Wednesday, July 8, 2020

Bad Ideas

Harper’s Magazine will publish, in its October 2020 issue, A Letter on Justice and Open Debate signed by a number of writers and academics. One of the key points that it makes is as follows:

The way to defeat bad ideas is by exposure, argument, and persuasion, not by trying to silence or wish them away.
I suspect that the audience people perceive need to read this (which may or may not be the target audience of the letter) will find that unconvincing. There could be multiple reasons for this.

The first could very well be that it hasn’t yet been shown to work. For the person who believes that exposure, argument and persuasion have yet to fully realize “We hold these truths to be self-evident, that all men are created equal, that they are endowed by their Creator with certain unalienable Rights, that among these are Life, Liberty and the pursuit of Happiness,” after 244 years, there has to be some rationale given as to why today is so different. What about people has changed such that the bad ideas that survived being exposed, argued and persuaded against for all that time are now suddenly vulnerable?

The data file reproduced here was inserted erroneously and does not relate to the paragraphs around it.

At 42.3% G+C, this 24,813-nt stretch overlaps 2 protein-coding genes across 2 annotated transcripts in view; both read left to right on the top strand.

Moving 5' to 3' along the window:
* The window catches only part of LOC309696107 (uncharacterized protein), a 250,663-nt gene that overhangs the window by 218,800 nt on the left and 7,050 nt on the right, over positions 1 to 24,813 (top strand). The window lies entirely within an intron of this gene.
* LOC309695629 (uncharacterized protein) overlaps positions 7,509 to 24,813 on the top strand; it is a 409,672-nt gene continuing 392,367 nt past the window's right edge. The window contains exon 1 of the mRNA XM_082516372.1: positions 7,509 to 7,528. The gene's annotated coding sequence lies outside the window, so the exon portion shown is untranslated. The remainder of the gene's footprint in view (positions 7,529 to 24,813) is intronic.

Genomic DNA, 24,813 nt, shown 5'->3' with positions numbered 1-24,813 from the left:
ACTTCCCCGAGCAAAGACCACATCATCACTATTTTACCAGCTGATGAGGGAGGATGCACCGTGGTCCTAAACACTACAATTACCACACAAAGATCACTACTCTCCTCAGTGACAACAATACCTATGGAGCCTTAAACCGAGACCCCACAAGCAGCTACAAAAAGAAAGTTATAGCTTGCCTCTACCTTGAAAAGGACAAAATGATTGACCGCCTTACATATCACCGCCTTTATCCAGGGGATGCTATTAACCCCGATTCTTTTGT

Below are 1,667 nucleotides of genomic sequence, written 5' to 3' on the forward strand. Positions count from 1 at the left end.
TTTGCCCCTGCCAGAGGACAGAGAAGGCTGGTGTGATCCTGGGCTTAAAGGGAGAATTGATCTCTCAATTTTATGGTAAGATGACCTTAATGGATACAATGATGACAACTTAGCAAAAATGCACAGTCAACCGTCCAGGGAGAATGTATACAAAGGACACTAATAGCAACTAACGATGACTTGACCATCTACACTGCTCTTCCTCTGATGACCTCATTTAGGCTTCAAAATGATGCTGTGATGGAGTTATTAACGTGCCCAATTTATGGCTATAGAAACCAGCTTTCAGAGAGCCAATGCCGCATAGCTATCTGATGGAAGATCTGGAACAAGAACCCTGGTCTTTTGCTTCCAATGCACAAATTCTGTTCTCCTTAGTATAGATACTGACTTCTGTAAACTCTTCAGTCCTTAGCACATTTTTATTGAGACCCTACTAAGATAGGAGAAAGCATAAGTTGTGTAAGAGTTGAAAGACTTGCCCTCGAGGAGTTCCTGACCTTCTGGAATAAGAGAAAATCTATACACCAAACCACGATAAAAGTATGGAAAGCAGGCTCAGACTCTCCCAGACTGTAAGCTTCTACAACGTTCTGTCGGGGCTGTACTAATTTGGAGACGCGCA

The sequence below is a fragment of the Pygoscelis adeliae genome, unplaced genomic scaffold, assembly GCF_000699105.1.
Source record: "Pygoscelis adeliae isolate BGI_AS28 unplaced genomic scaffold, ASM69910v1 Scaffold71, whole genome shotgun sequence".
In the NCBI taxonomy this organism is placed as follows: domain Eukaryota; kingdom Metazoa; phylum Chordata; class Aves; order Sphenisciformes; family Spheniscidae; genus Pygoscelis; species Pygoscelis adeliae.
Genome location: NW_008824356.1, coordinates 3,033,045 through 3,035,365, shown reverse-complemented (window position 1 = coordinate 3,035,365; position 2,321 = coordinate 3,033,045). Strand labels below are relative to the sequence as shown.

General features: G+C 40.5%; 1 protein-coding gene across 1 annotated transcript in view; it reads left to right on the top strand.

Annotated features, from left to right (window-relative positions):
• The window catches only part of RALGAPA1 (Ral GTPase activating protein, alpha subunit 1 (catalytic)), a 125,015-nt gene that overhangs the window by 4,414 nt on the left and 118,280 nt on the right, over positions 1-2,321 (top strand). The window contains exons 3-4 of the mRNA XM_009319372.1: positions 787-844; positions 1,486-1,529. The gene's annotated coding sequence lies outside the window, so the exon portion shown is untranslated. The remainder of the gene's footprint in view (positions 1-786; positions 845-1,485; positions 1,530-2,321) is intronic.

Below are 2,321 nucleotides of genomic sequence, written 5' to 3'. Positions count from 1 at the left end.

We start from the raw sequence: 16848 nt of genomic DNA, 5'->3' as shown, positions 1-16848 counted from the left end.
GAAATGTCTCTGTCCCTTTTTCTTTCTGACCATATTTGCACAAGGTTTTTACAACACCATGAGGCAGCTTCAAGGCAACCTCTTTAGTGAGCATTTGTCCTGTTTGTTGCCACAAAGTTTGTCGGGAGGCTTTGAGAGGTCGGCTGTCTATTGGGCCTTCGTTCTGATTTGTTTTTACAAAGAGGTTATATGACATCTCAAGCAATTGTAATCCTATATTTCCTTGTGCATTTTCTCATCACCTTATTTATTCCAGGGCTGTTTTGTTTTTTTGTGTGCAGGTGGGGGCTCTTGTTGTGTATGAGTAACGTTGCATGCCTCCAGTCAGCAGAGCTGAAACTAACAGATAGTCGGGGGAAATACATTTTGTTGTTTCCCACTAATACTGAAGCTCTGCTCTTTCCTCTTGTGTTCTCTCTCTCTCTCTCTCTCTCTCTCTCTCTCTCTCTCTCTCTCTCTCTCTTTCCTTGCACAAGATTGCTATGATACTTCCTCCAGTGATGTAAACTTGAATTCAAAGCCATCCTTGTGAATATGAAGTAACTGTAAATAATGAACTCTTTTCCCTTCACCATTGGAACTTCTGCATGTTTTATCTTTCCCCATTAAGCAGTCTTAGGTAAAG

The second might be a disagreement on the nature of “bad ideas.” To a degree, the point behind the marketplace of ideas is that there are no clearly wrong ideas. A “bad idea” may be one that doesn’t suit the moment, or doesn't meet people’s needs, but those are different than openly harmful. In the marketplace metaphor, people knowingly peddling “attractive nuisances,” in the sense of things that are actively dangerous yet outwardly desirable, are rare to non-existent.